Back to the Drawing Board

Hi, I’m Becky, and I’m a control freak.

Just ask my son. (Okay, on second thought, don’t do that.)

I cannot do it. I tried. I really tried to write scenes out of order. To picture a moment that will happen (maybe? probably?) in my story and write about it. To let go of any structure and just watch the words flow (yeah, right!) onto the page. To put off until later my concerns about why my MC is doing x or y and why she would move on to the next scene to do y or z.

No. Can. Do.

Do you see this?

That’s right. I’m a bit green with jealousy of all you free-formers. Okay, not really. Well, just a little. There are many, many parts of my life where I’d like to be more relaxed, less about peering ahead to see what’s coming, more…okay, I’ll say it–mellow.

On the other hand, I know writing isn’t about doing it the way that works for everybody else. It’s about doing it the way that works for you. Or in this case, me. I hate those jigsaw puzzles that are either all the same color or the same shape. I need some hint of the picture that’s coming and some way of id’ing some of the pieces that will go into it. I need to be able to hold up two pieces and see that there’s a bump to fit in the right-shaped hole. Even if I know, once I start writing again, my muse is going to come along with a paintbrush or a pair of scissors and make big changes.

So I’m plotting again. I’ve got my picture book out to a first reader (Hi, Susan!), and I have this week free to say to Caro, “So what comes next. And why?” And to listen to what she says back.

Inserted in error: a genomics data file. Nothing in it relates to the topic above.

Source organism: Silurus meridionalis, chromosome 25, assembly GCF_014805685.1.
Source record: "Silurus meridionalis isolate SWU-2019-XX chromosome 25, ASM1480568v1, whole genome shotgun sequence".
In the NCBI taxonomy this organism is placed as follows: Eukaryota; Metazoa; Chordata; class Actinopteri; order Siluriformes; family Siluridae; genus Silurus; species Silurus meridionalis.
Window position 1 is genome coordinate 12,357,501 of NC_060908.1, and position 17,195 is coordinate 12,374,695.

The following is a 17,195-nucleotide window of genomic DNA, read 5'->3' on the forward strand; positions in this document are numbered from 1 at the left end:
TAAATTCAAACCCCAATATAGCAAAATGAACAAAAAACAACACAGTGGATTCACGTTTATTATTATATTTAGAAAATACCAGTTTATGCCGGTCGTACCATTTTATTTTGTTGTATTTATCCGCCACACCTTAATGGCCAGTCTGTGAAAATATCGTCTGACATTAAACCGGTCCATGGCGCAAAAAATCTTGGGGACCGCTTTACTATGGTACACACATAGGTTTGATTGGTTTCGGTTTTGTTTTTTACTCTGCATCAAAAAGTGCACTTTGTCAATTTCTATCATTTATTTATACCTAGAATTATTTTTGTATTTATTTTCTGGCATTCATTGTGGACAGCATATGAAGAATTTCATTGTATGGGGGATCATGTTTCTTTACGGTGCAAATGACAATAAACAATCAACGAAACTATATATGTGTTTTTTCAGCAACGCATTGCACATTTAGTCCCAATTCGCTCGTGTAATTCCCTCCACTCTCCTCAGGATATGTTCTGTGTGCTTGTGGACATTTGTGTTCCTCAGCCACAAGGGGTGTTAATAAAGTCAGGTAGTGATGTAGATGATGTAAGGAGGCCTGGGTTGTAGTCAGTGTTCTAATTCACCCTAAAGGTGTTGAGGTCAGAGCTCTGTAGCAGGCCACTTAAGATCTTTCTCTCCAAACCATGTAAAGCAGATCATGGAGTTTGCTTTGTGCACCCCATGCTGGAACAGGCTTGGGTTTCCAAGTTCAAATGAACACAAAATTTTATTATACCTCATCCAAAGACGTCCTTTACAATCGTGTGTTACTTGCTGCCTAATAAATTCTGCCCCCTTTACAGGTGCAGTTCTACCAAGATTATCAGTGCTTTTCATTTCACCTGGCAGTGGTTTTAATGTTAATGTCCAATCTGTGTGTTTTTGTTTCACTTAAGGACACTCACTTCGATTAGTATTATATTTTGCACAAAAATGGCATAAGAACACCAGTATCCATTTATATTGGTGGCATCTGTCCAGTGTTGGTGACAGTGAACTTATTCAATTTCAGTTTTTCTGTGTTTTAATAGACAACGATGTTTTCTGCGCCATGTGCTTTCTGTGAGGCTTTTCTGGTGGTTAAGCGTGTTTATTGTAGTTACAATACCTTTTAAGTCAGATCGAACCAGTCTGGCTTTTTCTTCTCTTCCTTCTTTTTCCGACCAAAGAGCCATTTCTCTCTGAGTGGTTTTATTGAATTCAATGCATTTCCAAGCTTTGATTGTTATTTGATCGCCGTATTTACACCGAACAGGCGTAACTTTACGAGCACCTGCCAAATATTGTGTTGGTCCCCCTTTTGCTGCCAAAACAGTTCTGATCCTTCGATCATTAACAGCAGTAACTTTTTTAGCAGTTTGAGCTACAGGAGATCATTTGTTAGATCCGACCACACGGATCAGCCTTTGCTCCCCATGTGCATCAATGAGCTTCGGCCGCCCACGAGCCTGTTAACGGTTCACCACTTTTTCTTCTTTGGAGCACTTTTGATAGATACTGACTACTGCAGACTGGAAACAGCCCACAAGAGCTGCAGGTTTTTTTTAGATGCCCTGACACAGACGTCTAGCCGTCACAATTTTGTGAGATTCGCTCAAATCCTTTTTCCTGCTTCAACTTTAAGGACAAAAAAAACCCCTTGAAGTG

And it’s making me, yes…a lot more mellow. 🙂

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24 thoughts on “Back to the Drawing Board

  1. Hey the fact that you’re exploring all these options and then throwing away the ones that don’t work for you is great! It took me a LONG time to realize I could do that and I still have problems with it. For quite a while I was surrounded by people who told me not to talk about the story before I wrote it because it would dilute the power of the story but for me, NOT talking about it with a couple of people makes the voice grow softer and softer until it disappears.

    I can write some scenes out of order for a while but eventually it comes down (for me) to just slugging out a gazillion words of really crappy stuff that may never, ever, be in the story. I can’t wrap my brain around structure enough as a building block. I need to just power through a ton of words and then in subsequent drafts, the structure unfolds.

    But I WANT to be a structure person and I keep trying it and I then I get more frustrated at not being that kind of person.

    Yet here’s the thing, even when it doesn’t work for me, the playing, the experimenting, well it all teaches me something.

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  2. No fair! I’m jealous of all you plotters! I free-form…and write myself into corners ALL THE TIME. Then I think: if I had just outlined first, this wouldn’t be a problem….

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    • beckylevine says:

      That’s what I’ve been…baffled. Still have some of that, but at least about specific questions that I can see I need answers, too. Instead of all-around baffled.

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  3. I love how we all write (we’re on our way to the same goal — the finished ms, or, the finished draft) and yet there are all these different roads and paths twisting and curling toward the same destination. : )

    I, myself, write in a linear fashion, from beginning to end, with no idea from day to day where the story is going. For me, that’s the fun, that’s the thrill — in letting go of control. It contains a scary element, but in a fun way, like a haunted house or a theme park ride.

    I may have an overview of the novel in mind, but I don’t plot or outline or such. I always feel like a writer-medium, channeling the story. I have to believe in myself and my ability, and let flow take care of the rest.

    The thought of plotting or outlining (all that extra work) gives me a headache — I know I’d be lazy, in that situation.